• Her unwillingness to leave Butch when he stayed behind to hold off Zsasz's assassins also had set in stone that she deeply appreciated Butch and deemed as a friend. She's repeatedly protesting as Butch shoves her out of the windows, which could've been her fearing of being alone without any allies and/or just overall losing Butch.

     1x 14 The Fearsome Dr. Crane 
  • Bullock's admission of fear at the support group is rather sad, the more so considering what happened to his previous partner. If his greatest fear is getting wounded like his old buddy, and having no one come to help him, then his alarm every time Gordon goes charging ahead and leaves him on his own becomes a lot more meaningful: Harvey doesn't want himself or Jim to end up that way because they got separated.

     1x 15 The Scarecrow 
  • Gerald Crane's backstory all together is pretty tragic. The death of his wife in a housefire is bad enough, but what takes him right to pitiable is what he sees under the effects of his fear-inducing formula: his wife descending the stairs in a trail of fire and burning to death before his eyes. And he tells the phobia support group his fear is "failure." For whatever reason, Gerald blames himself and his own fear for not being able to save his wife's life, and it's clearly driven him over the deep end.

     1x 17 Red Hood 
  • Alfred getting stabbed by his friend Reggie, and Bruce's frantic, desperate pleas for him to stay alive when he finds him in the office.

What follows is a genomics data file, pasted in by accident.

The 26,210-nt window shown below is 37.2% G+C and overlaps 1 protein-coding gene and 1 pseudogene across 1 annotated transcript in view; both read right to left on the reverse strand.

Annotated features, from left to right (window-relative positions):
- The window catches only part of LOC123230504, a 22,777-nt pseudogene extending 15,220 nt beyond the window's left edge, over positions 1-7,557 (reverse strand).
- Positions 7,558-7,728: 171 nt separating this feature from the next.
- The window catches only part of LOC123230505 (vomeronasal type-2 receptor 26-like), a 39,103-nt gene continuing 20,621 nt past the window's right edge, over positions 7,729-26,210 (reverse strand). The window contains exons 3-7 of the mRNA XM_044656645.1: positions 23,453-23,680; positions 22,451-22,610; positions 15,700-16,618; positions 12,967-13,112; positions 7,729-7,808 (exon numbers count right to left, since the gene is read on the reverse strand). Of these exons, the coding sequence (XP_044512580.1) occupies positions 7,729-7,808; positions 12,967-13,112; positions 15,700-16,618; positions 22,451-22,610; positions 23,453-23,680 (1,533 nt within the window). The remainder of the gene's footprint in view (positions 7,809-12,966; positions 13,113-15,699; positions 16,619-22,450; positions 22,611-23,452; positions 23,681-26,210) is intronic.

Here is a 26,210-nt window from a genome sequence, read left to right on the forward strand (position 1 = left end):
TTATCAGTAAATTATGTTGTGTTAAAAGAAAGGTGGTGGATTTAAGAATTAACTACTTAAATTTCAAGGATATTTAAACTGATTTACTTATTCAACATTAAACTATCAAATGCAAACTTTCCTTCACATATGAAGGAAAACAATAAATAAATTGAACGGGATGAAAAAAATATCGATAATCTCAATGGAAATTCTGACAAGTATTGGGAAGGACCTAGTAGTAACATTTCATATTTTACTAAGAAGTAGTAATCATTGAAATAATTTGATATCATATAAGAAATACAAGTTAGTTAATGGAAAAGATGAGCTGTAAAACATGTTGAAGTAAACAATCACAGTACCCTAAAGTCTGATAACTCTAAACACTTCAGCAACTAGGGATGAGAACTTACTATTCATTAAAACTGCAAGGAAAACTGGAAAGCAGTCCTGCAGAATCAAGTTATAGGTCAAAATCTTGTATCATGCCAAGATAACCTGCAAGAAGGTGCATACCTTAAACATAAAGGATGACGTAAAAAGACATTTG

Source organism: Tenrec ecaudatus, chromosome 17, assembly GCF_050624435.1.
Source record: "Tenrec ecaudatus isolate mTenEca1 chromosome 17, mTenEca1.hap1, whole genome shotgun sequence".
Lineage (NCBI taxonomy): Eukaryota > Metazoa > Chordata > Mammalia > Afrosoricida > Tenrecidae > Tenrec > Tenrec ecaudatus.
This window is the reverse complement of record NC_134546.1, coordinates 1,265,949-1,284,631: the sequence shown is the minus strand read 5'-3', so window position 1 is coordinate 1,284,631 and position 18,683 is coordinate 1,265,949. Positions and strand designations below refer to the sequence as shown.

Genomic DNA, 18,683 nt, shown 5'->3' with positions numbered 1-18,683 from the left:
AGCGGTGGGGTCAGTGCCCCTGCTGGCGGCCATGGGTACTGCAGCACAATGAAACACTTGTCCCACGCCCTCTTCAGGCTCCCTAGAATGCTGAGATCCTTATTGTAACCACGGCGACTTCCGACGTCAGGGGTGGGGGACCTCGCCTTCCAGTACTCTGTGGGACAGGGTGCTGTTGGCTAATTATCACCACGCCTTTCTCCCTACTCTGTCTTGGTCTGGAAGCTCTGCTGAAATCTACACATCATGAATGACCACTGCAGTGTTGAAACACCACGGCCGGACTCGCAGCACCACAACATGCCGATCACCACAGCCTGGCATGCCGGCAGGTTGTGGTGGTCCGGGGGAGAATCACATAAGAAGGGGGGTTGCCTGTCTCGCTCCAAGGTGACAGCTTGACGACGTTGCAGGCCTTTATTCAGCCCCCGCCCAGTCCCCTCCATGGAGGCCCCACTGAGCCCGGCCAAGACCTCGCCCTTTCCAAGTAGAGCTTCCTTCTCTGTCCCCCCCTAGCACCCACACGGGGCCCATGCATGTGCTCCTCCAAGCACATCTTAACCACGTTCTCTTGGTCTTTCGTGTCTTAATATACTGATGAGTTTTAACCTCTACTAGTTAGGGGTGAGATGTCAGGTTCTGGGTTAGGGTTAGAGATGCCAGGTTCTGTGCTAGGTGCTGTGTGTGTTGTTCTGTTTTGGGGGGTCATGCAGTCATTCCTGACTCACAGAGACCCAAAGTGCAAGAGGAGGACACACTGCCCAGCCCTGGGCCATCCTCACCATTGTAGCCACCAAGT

• Later in the hospital, Bruce's voice cracking as he tells Jim that he can't lose Alfred because he's the only family he has left, before he breaks down in heart-wrenching sobs.
    • Reggie is a pretty tragic character in his own way. It's clear that he didn't want to hurt Alfred, and he cares enough about Bruce that he even begs the chairwoman of Wayne Enterprises to leave the boy alone, but his circumstances have forced him to do things that he probably wouldn't do if he had a choice.

     1x 18 Everyone Has a Cobblepot 
  • Nygma attempting to ask Miss Kringle out to dinner with a bouquet of flowers, only to discover that she already has plans...with her new boyfriend. Seeing him angrily throw away the flowers is quite heartbreaking, but it's also quite unsettling when you realize that he's slowly starting to lose his cool.
  • Harvey's speech to Jim after he gives him his file: "...You think 'I'll do this one bad thing, and then the good things I'll do later will make up for it.' But it doesn't."
    • To give this context: Jim negotiated Bullock's file from Loeb and Loeb's recommendation for him to be President of the Union, in exchange for Jim keeping quiet about Loeb's daughter's involvement with his wife's murder. It's a dirty play he made, and even Loeb had to admit that Jim is 'colder' than he thought.

     1x 20 Under the Knife